YORKSHIRE’S businesses face a “depressing picture” after it was announced that five high street banks must raise billions of pounds to plug holes in their finances, according to a leading figure at the Institute of Directors (IoD).
Suzy Brain, the chairman of the IoD in Yorkshire, said entrepreneurs and families wanted a return to the days when banks provided lending for innovation and new homes.
Ms Brain made the comments after The Prudential Regulation Authority (PRA) said the aggregate capital shortfall at five UK banks at the end of 2012 was £27.1bn, higher than its £25bn initial estimate in March this year.
The banks had already outlined plans in March to raise £12.5bn during this year – roughly half the total shortfall. The PRA raised this estimate to £13.7bn yesterday.
Ms Brain said yesterday: “Any steps taken to put the banks on a stable, sustainable footing should not be at the expense of our entrepreneurs and successful business people, who need financial support to set up and grow businesses.
“The route out of austerity has got to come from a business boom, that boosts jobs and increases the number of people paying tax.
“The banks have got to look outward, stop navel gazing, and help our local businesses, to help the nation in its economic recovery, and get young people and the unemployed into jobs.”
A leading Yorkshire academic believes that, in the longer term, Britain may see smaller banks emerging.
Dr Alper Kara, of Hull University Business School, said yesterday: “Recent rising pressure on banks about capital requirements, is a consequence of the wide belief that excessive leverage by banks have contributed immensely to the global financial crisis, which hit the British economy severely. British banks are still too large, highly leveraged and complex.”
According to Dr Kara, the Government and the Bank of England are keen to ensure that the country’s banks are well capitalised, and do not pose a threat to taxpayers.
He added: “These new measures – such as the implementation of the newly introduced leverage ratio five years earlier than the globally agreed deadline – show that the focus is on the long-term economic recovery with a stable and sound banking sector. Hence, Sir Mervyn King (the outgoing Bank of England governor) said that ‘solving banking sector problems is the work of a generation’.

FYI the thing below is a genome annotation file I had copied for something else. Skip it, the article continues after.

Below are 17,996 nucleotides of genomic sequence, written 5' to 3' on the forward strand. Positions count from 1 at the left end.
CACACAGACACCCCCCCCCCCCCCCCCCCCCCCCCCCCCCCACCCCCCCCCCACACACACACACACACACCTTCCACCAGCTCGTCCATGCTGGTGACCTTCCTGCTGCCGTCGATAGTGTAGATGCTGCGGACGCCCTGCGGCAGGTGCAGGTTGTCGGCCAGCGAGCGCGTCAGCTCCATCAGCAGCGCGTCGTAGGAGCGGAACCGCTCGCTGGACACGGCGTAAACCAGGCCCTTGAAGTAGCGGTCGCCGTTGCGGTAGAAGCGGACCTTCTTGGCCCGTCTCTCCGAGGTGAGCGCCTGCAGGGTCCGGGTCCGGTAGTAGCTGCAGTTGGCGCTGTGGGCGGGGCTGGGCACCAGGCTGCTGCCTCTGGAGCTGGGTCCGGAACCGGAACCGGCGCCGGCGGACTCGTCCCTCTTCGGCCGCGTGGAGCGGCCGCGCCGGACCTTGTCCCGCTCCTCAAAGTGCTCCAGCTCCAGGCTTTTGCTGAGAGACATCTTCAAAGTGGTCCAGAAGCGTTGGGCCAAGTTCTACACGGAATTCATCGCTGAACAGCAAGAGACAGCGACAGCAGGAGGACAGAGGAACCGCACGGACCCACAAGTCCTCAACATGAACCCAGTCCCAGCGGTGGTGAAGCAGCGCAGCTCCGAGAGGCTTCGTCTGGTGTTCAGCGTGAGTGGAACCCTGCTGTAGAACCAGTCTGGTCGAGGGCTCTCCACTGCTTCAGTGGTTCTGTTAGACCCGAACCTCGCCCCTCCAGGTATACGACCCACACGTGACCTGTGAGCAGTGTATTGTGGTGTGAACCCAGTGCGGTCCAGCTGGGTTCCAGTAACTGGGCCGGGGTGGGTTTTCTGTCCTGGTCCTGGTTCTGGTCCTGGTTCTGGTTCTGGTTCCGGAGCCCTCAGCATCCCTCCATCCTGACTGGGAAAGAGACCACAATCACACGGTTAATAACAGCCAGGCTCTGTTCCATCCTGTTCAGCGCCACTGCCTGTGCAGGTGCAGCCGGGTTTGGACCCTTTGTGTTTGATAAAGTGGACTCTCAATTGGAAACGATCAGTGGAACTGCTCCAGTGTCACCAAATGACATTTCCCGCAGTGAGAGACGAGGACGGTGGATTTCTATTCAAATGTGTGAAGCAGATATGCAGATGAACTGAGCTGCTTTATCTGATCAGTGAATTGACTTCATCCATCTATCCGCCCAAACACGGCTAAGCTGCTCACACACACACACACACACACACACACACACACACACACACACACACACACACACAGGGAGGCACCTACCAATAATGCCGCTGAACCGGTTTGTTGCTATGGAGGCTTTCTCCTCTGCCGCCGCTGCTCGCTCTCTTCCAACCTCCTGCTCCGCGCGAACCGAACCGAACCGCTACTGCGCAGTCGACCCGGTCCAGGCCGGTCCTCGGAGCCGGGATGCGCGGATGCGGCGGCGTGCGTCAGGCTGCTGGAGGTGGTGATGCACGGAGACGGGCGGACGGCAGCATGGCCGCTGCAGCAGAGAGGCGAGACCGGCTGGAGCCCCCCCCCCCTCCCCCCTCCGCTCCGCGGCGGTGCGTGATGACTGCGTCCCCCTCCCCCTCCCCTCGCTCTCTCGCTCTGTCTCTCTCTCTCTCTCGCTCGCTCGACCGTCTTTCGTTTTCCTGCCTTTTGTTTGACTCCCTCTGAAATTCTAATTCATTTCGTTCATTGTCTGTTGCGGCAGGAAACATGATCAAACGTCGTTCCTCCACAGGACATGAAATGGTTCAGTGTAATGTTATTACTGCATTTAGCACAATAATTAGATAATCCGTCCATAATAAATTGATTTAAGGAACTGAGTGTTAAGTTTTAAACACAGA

“This choice may be an impediment to the slow economic recovery we are observing at the moment.
“Banks, expected to increase lending to the businesses and families to kick start the economy, may have to concentrate on adjusting their balance sheets.”
Although plans were already proposed to fill the capital shortfall, Dr Kara said that the new announcement will increase the pressure on banks.
He added: “Reaching the targeted capital requirements can either be achieved by supplementing the capital base, or by reducing lending to the economy.
“The latter will not be supportive of pushing economic growth and creating jobs.
“In particular, two institutions affected from the introduction of the new leverage ratio, Barclays and Nationwide, unlike others, were already supporting economic recovery by increasing their net lending. Reaching the new capital targets may discourage them.
“In the long term, the consequence of these policies will be smaller size banks, which is what is planned to be achieved by the Government.”
The PRA said it has asked firms to ensure that all plans to address shortfalls do not reduce lending to the real economy.
However, there are fears the tough rules will hamper their ability to lend at a crucial time for the wider economic recovery.
Kevin Burrowes, UK financial services leader at PricewaterhouseCoopers, said yesterday: “While more transparency is welcome, it is debatable whether this disclosure is supportive of pushing economic growth or facilitates more bank lending.”